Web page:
“A good number of lawyers who belong to my generation, including me, ended up doing law because we could not get admission for other courses”, he says.
But there is an interesting story behind that too.
“After I graduated in Physics, I was planning to do MCA from Cochin University. However, in the application form, there was an option to choose other entrance exams including LL.B. and MBA. I ticked against MBA and LL.B. apart from MCA. I did not make it for MCA and MBA but got through LLB.
After LL.B., I thought I would do MBA. Then again, there was an option to tick against LL.M., which I did (laughs). This time, however, I got through MBA and started attending classes. The results of LL.M. entrance exam came later and I cleared that too. Some of my batch mates from LL.B. had also cleared the LL.M. entrance. They coaxed me – “Nee vaada namukku LL.M. padikkam” (Come on man, we will study LL.M. together). So, I left MBA and pursued LL.M.”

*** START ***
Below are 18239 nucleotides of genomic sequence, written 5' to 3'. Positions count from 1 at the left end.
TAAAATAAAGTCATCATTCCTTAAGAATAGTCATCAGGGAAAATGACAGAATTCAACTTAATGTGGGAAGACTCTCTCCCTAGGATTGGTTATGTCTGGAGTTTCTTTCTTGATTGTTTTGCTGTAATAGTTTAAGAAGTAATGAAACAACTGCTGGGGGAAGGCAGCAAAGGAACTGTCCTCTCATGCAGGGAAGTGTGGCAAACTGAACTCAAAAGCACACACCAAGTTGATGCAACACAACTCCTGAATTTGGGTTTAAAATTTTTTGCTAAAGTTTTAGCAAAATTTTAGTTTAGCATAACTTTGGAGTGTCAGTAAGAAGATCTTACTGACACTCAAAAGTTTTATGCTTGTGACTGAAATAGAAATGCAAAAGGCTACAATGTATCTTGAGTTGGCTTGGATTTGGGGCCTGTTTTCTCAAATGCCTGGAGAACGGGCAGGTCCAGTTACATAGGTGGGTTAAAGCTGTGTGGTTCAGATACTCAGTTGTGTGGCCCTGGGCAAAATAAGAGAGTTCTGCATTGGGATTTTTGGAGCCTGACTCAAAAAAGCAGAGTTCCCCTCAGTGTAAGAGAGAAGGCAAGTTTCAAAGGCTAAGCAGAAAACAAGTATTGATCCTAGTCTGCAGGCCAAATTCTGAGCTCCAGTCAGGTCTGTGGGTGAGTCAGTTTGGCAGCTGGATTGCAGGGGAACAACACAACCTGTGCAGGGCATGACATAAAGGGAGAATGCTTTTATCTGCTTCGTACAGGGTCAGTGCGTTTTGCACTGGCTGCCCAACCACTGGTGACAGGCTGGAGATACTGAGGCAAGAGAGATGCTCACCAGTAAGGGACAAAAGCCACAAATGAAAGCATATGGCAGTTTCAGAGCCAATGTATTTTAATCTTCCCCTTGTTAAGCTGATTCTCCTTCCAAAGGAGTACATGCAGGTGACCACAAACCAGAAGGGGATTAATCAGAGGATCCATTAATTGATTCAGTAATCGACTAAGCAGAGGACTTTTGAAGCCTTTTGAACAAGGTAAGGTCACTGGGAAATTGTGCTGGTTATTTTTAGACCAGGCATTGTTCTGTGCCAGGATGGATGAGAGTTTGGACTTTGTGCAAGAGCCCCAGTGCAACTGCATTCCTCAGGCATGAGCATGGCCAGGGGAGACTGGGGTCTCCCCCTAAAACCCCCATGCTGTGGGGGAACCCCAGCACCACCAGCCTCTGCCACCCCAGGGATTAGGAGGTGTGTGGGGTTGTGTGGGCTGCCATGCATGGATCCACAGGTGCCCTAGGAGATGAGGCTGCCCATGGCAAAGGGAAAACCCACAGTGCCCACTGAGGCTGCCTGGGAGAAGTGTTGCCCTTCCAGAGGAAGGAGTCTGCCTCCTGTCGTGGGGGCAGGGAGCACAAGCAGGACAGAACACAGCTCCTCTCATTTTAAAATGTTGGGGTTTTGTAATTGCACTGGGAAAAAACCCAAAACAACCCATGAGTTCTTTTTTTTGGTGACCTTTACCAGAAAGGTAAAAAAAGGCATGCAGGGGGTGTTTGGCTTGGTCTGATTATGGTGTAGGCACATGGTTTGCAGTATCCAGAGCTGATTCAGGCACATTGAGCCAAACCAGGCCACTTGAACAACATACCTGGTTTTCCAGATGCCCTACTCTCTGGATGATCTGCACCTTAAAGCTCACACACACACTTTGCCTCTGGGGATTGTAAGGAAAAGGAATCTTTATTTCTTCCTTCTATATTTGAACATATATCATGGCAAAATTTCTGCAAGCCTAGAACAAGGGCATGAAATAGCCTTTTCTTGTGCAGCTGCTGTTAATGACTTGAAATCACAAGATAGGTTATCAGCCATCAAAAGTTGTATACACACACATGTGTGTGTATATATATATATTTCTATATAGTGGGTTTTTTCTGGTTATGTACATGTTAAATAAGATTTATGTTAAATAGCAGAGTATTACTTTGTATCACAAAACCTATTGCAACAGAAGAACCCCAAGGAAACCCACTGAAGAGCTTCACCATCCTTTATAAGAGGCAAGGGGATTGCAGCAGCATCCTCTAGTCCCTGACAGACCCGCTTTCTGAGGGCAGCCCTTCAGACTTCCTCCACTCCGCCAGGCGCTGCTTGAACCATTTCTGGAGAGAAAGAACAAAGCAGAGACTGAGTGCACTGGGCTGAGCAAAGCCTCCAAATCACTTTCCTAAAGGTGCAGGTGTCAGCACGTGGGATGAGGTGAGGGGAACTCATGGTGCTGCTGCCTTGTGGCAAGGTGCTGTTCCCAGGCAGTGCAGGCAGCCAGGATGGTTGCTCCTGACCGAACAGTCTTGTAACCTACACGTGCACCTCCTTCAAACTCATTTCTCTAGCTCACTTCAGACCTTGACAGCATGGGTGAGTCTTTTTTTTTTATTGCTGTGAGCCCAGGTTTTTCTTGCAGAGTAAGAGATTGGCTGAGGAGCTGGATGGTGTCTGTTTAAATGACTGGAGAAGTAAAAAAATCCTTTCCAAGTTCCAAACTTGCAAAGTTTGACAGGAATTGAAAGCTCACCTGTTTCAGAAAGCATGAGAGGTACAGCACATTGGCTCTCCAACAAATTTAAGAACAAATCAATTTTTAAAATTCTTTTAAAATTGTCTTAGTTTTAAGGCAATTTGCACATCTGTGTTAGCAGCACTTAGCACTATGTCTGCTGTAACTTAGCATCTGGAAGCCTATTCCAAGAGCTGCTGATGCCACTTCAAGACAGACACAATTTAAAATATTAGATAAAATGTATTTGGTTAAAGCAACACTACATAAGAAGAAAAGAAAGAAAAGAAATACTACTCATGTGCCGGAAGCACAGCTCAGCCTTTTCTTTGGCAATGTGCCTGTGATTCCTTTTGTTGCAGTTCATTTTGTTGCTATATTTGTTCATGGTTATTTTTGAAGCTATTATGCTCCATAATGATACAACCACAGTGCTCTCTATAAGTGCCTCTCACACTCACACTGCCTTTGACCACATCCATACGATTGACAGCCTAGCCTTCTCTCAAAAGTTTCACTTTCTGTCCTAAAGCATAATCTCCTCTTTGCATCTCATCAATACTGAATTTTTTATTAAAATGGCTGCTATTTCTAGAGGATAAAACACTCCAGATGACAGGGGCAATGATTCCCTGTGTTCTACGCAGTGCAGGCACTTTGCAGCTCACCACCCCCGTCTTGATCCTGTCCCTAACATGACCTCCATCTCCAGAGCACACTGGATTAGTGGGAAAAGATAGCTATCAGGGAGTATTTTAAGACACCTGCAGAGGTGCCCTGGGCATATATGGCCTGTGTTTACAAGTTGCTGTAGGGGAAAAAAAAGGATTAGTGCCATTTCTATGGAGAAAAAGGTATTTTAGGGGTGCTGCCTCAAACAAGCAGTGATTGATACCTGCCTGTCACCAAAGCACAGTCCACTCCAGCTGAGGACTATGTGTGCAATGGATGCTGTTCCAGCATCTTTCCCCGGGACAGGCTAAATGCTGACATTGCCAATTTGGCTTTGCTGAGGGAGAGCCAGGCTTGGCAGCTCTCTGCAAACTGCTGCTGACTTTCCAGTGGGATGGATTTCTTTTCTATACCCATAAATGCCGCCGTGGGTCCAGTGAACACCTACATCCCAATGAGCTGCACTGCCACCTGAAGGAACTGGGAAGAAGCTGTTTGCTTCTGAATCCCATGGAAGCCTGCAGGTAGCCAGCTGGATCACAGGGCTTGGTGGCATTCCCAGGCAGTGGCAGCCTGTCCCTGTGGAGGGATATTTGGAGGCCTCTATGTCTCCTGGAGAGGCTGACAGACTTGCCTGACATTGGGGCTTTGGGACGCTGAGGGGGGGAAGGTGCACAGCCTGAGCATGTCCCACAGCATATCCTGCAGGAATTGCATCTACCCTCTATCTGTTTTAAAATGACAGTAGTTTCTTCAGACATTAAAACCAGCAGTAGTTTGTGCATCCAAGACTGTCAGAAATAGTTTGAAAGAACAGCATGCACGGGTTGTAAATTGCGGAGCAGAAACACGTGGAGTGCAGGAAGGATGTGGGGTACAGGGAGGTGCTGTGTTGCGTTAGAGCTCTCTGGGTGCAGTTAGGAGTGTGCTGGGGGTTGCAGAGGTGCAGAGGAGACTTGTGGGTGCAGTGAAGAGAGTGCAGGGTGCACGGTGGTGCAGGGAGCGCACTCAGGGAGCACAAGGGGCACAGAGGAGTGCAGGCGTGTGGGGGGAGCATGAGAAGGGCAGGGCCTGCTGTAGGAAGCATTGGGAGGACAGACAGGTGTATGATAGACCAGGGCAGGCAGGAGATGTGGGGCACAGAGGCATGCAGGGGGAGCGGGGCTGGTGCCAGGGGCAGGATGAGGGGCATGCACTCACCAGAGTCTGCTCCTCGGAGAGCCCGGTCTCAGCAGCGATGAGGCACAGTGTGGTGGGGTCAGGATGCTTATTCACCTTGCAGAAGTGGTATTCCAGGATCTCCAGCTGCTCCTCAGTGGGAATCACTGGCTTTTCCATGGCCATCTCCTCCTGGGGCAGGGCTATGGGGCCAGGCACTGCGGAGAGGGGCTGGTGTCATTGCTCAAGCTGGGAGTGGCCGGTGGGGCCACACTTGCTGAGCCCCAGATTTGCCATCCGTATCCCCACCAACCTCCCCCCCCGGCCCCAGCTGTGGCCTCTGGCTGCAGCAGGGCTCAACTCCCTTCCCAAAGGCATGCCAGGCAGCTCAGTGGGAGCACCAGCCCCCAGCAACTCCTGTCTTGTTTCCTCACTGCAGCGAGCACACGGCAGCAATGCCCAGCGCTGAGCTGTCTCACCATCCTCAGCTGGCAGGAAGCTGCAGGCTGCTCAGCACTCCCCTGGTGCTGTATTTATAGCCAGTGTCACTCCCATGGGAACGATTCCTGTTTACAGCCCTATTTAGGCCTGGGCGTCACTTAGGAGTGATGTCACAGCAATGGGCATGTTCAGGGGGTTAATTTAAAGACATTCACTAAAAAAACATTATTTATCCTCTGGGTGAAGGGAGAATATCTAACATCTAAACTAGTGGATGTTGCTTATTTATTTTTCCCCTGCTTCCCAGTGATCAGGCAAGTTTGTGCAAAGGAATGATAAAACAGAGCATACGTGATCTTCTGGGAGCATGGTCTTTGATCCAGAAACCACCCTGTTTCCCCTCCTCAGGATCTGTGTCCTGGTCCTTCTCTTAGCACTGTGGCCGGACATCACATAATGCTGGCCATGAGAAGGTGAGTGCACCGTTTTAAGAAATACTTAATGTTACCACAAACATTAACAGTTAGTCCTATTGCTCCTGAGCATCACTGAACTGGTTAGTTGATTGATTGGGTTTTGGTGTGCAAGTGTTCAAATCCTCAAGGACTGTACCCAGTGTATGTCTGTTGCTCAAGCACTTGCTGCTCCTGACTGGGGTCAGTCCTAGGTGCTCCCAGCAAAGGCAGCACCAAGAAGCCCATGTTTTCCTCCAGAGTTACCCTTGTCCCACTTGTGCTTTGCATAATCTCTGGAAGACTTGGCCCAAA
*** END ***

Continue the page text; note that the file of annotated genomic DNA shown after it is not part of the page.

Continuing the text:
The conversation is then driven forward as he talks about how LL.M. was a game changer.
LL.B. is just a course, LL.M. is not like that
“LL.B. is just another ‘course’. But LL.M. is not like that. If you ask me, I would say that LL.M. transformed me in a major way. It brings a significant difference in one’s approach. I have no regrets in pursuing LL.M. instead of MBA, which would not have brought about such a transformation. If I had pursued MBA, I would also have been a typical white-collar stereotype.”
He also has an interesting take on the pros and cons of 3-year LL.B.
“Everybody thinks law is an easy subject – that cannot be farther from truth.